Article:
Mitch The Minister
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Writing your own vows?

First, relax.  This is not a test.  There are no grades.  Everyone passes. 
What can you say in your personal wedding vows without sounding like a Hallmark card?   I can give you some suggestions on where to start.  It's a 'once in a lifetime'  moment when you can say what's in your heart.  


Think about what you’d like to say.
Some ideas start with:
“What’s that one thing that you really love about your partner?
”What do they do that you love?”
“What do they do that drives you crazy?
“How do they make your feel when you’re with them?  
“What is it about your partner that makes your heart skip a beat? 
“What happened that moment when you realized that they were the ‘right’ person?”

Start with:  "Dear Wife:" 




 You may want to include a set of promises to one another.  Here are some ideas to help you write your wedding vows.  You may want to include some traditional words, but remember that these are your vows.  Say what‘s in your heart:
•To love, respect, accept, honor and cherish each other.
•To be honest and always faithful.
•To respect the individuality of each other.
•To be best friends.
•To be kind, trusting, honest, giving and understanding.
•To bring joy and laughter into the marriage.  Being silly at times is fun.

LOOK FOR INSPIRATION  
Your dream wedding vows require you to be inspired.  Look for ideas from inspirational words written in poetry, books, movies, etc. that touch your heart.  When something moves you, it expresses your own feelings.  Artfully write down the personal and special moments of your relationship.  Express them in a brief, simple and well-chosen manner to allow your wedding guests to understand their meaning.


FINAL WEDDING VOW TIPS  
When you have completed writing your wedding vows, you may want to share them with your wedding minister.  He (or she) may have helpful suggestions for you.  They are experienced at creating the perfect ceremony.  In addition, I always recommend to keep your vows to a limit of two index cards. That way you both will speak for approximately the same amount of time.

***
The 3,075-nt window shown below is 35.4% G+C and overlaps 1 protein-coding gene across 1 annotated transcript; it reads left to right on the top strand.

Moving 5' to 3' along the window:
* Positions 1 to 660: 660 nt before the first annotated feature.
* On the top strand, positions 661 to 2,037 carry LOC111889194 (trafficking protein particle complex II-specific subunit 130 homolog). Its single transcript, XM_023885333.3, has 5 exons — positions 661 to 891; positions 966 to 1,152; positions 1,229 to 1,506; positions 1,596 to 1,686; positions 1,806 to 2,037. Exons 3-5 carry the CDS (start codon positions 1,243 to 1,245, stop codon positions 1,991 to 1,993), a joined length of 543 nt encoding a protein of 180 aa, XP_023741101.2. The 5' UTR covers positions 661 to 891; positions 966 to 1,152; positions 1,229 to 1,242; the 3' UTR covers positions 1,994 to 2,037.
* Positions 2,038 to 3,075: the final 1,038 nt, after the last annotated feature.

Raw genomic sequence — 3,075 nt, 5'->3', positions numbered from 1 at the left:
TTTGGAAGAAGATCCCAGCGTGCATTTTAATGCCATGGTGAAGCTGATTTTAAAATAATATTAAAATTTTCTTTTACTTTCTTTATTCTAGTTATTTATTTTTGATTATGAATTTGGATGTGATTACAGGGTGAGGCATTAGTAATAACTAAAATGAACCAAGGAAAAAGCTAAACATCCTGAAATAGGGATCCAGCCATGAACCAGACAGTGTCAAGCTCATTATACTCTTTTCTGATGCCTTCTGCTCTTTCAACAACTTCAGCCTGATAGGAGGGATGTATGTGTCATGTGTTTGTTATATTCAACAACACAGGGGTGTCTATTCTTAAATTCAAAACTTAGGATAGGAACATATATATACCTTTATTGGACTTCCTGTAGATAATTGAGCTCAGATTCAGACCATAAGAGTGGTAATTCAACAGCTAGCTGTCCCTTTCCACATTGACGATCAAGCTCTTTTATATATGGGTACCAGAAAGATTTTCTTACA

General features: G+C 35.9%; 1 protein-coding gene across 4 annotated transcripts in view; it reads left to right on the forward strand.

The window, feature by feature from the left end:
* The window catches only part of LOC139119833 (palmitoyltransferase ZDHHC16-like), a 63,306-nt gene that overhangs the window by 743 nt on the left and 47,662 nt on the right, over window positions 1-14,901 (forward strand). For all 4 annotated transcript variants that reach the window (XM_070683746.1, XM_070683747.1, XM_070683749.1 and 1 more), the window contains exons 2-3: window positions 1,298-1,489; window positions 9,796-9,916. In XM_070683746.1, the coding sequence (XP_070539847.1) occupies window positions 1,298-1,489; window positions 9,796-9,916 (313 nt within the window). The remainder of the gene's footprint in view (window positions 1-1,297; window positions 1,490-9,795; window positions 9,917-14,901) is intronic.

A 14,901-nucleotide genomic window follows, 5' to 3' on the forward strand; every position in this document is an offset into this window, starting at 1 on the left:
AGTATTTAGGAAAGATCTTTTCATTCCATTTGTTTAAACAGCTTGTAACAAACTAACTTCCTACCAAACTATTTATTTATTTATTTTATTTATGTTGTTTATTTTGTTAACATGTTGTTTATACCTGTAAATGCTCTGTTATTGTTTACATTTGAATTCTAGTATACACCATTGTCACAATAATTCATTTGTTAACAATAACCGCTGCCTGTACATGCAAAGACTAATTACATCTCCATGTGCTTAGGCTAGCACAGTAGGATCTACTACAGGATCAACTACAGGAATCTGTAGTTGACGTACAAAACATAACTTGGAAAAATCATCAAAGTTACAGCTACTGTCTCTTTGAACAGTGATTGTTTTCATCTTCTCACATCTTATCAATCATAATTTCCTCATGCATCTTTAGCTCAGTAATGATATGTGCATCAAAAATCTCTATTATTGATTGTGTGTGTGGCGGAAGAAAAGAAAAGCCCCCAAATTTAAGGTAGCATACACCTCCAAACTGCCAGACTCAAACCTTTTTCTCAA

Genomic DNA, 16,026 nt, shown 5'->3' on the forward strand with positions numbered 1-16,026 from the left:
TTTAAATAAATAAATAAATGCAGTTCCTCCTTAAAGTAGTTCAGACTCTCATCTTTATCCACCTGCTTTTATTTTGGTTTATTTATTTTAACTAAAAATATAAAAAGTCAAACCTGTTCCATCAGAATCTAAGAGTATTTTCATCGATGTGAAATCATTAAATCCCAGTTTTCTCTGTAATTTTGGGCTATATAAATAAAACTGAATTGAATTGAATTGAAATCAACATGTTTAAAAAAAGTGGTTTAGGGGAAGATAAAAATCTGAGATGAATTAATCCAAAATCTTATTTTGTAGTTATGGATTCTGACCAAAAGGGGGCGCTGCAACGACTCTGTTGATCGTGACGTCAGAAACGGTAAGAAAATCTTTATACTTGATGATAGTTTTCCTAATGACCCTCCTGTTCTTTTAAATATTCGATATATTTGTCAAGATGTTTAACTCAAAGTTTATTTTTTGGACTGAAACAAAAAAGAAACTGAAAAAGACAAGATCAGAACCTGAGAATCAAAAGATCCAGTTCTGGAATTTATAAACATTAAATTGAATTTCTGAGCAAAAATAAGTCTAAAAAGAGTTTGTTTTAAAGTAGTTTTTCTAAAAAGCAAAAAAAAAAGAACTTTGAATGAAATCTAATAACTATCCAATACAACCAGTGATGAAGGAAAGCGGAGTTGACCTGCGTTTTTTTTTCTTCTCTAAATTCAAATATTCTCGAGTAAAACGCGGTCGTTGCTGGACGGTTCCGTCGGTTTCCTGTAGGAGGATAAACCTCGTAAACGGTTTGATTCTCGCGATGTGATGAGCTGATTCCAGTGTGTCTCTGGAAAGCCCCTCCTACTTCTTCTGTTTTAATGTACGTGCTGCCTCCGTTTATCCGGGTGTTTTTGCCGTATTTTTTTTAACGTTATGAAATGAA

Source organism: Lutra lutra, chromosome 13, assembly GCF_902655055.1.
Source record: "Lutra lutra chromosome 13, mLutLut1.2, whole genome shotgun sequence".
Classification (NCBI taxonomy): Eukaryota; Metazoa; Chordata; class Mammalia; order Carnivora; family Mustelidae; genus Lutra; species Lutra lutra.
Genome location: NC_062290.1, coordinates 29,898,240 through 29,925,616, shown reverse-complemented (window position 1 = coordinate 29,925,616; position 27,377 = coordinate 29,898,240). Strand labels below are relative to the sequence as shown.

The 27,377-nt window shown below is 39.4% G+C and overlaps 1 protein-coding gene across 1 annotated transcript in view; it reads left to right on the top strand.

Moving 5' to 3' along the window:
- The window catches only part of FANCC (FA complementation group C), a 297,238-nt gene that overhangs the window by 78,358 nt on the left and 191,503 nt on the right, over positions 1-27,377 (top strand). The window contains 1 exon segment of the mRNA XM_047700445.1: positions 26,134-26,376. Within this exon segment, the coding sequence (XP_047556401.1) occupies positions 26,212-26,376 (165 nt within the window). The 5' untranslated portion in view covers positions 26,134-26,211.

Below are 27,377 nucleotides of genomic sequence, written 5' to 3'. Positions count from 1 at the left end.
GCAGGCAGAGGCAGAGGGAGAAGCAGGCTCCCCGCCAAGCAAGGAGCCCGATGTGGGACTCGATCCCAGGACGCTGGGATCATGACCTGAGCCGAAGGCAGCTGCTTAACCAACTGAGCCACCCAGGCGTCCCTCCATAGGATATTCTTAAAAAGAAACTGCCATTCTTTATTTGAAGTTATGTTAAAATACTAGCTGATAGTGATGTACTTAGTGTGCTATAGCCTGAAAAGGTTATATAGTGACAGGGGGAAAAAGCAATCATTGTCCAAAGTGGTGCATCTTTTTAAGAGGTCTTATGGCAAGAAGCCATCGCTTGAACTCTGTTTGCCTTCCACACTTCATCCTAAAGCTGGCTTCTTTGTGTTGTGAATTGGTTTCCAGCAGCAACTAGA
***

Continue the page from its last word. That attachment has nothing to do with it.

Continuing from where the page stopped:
Make sure to have a copy of your wedding vows on an index card with you at your wedding ceremony.   Never try to memorize them.   You have too many other things going on to worry about this.  

Remember that your wedding vows are a public declaration of your commitment to one another so read them slowly, loudly and clearly.  Your wedding guests are there to witness your marriage ceremony and they should be able to hear your words.

I was interviewed for an article in New Jersey Bride Magazine about writing your own vows.

By Patricia Koch


You’ve fallen in love. Now try putting that magical connection into words to explain why you belong together forever. Original vows can be the centerpiece of an especially memorable ceremony. 

That’s why New Jersey couples—as many as 40 percent of them, according to officiants we spoke with—are writing their own.  If you’re game, here are some expert tips: Speak from your heart.  “When couples prefer personal sentiment to pre-packaged words, I suggest they tap into their feelings,  stay under fifty words, and avoid the words ‘honor’ and ‘obey,’” says Mitchell Maged – MitchTheMinister (201-410-6834). 

“I advise brides and grooms to write five or six sentences from their hearts to reflect the openness and permanence of their relationship,” adds Father Vince Corso (973-571-0053).
In her book, 1000 Best Secrets for your Perfect Wedding, New Jersey Bride contributing writer and author Sharon Naylor suggests using a love letter or diary entry that reflects “what you find most important in each other, in your partnership, in marriage, and in love universally.” There’s no right or wrong way. Couples have exchanged one set of vows, surprised each other with totally different vows, even had one speak traditional vows and the other original ones.

 In all cases, they were officially married. Don’t memorize. Spare your nerves and read your vows—or repeat them after an officiant. “Vows come at the emotional height of the ceremony, when you’re ready to explode,” Mitchell counsels. “So my couples write them on index cards to read when the time comes. I ask them to keep these vows secret from each other, so they’re fresh for the ceremony.” Stick with tradition. There’s nothing wrong with traditional vows; couples have been tying the knot with them for generations.

As Father Vince tells us, “Some couples feel connected to grandparents and parents by saying traditional ‘I dos.’ Old or new vows don’t measure a marriage. These couples have already pledged themselves to one another. This is simply the public proclamation of something that’s been in their hearts for a long time.”

 Even so, there’s something magical about phrasing your mutual love in your own words. When couples do, Mitchell claims, “It’s like I’m not really marrying them; they’re marrying each other. I always suggest they save their personal vows.  On their first anniversary, go out for a nice romantic dinner and re-read them to each other. It’s very romantic.”